National Express introduce evil seat reservation charge
Amid rumours that they’re on the brink of handing back the franchise for the East Coast rail line, National Express have pulled a stinking added charge trick straight out of the bag that belongs to the budget airlines.
From May 17th, passengers travelling on the company’s East Coast and East Anglia services into Kings Cross will be charged £2.50 per journey if they want to reserve a seat. Charges will apply to ordinary standard type tickets including peak-time, off-peak, super-offpeak and weekender. The charge will not apply to first class ticket holders, advance fares or season ticket holders.
A National Express spokeswoman has spun the living daylights out of the reservation charge story until it thought its mouth was its backside. She told the Evening Standard that the company are trying to “improve the on-board environment for customers,” adding, “we do find that people are often reserving multiple seats as they're not sure which train they are going to catch. By asking people to pay for a seat reservation, seats will no longer be left empty with a reserved sign.”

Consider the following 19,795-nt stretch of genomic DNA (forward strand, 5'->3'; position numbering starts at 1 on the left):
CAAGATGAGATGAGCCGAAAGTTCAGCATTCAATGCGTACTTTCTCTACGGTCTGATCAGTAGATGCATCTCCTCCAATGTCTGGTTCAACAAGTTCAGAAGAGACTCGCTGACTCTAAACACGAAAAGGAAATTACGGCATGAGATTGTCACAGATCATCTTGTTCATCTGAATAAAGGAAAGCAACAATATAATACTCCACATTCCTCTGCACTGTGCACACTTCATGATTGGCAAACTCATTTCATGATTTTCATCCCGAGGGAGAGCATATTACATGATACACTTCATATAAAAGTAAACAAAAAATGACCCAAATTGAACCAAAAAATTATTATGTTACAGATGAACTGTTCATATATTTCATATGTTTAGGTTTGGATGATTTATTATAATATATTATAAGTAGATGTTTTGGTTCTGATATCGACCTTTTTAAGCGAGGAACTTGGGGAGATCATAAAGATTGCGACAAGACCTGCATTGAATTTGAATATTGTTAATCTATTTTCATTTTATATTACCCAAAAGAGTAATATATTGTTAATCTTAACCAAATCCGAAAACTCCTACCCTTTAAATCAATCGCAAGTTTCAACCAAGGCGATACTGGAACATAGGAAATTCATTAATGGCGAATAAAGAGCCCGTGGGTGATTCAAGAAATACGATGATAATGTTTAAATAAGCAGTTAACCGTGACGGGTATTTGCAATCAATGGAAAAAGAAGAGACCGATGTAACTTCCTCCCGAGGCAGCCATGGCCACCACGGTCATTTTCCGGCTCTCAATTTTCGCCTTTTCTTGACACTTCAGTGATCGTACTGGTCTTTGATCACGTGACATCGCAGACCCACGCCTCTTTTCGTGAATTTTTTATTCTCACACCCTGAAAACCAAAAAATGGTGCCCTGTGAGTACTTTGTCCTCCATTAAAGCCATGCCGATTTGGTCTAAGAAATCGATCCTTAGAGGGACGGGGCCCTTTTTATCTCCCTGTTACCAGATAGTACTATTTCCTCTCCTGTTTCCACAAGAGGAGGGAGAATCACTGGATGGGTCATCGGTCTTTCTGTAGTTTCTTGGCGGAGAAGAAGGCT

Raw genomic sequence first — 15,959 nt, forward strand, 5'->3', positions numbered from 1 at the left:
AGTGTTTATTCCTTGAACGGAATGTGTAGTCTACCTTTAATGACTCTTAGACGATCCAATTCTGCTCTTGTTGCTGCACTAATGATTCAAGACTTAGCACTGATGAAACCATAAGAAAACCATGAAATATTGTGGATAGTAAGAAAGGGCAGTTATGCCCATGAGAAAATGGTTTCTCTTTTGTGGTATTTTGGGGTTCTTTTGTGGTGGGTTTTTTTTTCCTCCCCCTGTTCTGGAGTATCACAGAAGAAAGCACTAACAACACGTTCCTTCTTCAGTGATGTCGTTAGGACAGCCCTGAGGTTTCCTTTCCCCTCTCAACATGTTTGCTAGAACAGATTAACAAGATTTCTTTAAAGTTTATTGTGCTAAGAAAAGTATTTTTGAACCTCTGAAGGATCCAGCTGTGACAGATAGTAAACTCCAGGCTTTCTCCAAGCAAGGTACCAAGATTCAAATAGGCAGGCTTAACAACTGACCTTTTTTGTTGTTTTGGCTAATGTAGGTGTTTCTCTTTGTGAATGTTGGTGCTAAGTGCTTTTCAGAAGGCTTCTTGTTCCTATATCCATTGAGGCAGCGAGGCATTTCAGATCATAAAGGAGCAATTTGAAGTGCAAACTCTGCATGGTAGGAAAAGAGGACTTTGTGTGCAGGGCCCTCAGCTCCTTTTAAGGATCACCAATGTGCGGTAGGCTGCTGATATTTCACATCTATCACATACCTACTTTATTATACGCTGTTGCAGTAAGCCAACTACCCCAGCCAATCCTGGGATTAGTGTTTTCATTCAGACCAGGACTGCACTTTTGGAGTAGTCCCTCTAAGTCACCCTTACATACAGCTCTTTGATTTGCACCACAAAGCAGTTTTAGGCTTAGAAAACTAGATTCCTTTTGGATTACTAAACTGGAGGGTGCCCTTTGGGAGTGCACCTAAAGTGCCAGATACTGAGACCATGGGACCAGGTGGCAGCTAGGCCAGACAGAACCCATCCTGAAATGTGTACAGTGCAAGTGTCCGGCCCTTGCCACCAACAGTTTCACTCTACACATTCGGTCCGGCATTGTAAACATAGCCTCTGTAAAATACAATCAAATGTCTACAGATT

We don’t know about you but our experience of travelling on packed trains with empty seats that are supposedly reserved is that those seats get snapped up pretty quickly, which makes her quote look like the steaming heap of horse’s arse cobbles that it surely is.
Reports elsewhere have suggested that in the face of mounting debts, National Express are close to chucking in the towel on the loss-making East Coast line and handing the franchise back to the government. The two parties are in discussions over the future of the franchise, but if National Express think that customers will flock back to their trains now that they’re imposing sneaky added charges, they’re probably sorely mistaken.